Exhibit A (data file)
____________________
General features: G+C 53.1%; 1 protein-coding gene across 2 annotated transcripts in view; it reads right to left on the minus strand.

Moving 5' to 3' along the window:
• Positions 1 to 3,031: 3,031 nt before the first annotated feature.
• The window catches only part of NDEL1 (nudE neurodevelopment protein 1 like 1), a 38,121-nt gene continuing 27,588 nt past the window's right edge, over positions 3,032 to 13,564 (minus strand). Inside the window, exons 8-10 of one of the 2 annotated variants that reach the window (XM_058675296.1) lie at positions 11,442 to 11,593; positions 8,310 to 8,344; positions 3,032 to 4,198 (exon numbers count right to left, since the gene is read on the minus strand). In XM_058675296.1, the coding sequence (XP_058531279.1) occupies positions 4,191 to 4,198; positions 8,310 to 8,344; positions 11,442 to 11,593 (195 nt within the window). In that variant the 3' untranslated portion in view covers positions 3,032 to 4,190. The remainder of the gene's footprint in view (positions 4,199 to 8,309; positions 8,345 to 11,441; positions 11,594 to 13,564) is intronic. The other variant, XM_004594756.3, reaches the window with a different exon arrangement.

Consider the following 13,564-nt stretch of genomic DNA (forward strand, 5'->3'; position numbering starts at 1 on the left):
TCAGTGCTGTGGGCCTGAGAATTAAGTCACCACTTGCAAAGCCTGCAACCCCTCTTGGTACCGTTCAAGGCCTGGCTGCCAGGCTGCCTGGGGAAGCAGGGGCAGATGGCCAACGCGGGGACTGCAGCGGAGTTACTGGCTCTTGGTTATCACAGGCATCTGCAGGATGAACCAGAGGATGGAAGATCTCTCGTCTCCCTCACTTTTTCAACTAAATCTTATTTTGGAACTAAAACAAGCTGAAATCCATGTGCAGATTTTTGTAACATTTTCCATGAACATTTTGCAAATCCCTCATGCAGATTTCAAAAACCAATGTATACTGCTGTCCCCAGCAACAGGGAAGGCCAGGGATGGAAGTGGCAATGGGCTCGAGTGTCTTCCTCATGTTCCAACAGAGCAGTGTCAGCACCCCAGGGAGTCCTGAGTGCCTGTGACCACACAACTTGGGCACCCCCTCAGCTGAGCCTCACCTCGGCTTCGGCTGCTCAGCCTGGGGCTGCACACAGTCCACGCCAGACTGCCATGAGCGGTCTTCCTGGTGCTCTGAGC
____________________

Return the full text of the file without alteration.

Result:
General features: G+C 53.1%; 1 protein-coding gene across 2 annotated transcripts in view; it reads right to left on the minus strand.

Moving 5' to 3' along the window:
• Positions 1 to 3,031: 3,031 nt before the first annotated feature.
• The window catches only part of NDEL1 (nudE neurodevelopment protein 1 like 1), a 38,121-nt gene continuing 27,588 nt past the window's right edge, over positions 3,032 to 13,564 (minus strand). Inside the window, exons 8-10 of one of the 2 annotated variants that reach the window (XM_058675296.1) lie at positions 11,442 to 11,593; positions 8,310 to 8,344; positions 3,032 to 4,198 (exon numbers count right to left, since the gene is read on the minus strand). In XM_058675296.1, the coding sequence (XP_058531279.1) occupies positions 4,191 to 4,198; positions 8,310 to 8,344; positions 11,442 to 11,593 (195 nt within the window). In that variant the 3' untranslated portion in view covers positions 3,032 to 4,190. The remainder of the gene's footprint in view (positions 4,199 to 8,309; positions 8,345 to 11,441; positions 11,594 to 13,564) is intronic. The other variant, XM_004594756.3, reaches the window with a different exon arrangement.

Consider the following 13,564-nt stretch of genomic DNA (forward strand, 5'->3'; position numbering starts at 1 on the left):
TCAGTGCTGTGGGCCTGAGAATTAAGTCACCACTTGCAAAGCCTGCAACCCCTCTTGGTACCGTTCAAGGCCTGGCTGCCAGGCTGCCTGGGGAAGCAGGGGCAGATGGCCAACGCGGGGACTGCAGCGGAGTTACTGGCTCTTGGTTATCACAGGCATCTGCAGGATGAACCAGAGGATGGAAGATCTCTCGTCTCCCTCACTTTTTCAACTAAATCTTATTTTGGAACTAAAACAAGCTGAAATCCATGTGCAGATTTTTGTAACATTTTCCATGAACATTTTGCAAATCCCTCATGCAGATTTCAAAAACCAATGTATACTGCTGTCCCCAGCAACAGGGAAGGCCAGGGATGGAAGTGGCAATGGGCTCGAGTGTCTTCCTCATGTTCCAACAGAGCAGTGTCAGCACCCCAGGGAGTCCTGAGTGCCTGTGACCACACAACTTGGGCACCCCCTCAGCTGAGCCTCACCTCGGCTTCGGCTGCTCAGCCTGGGGCTGCACACAGTCCACGCCAGACTGCCATGAGCGGTCTTCCTGGTGCTCTGAGC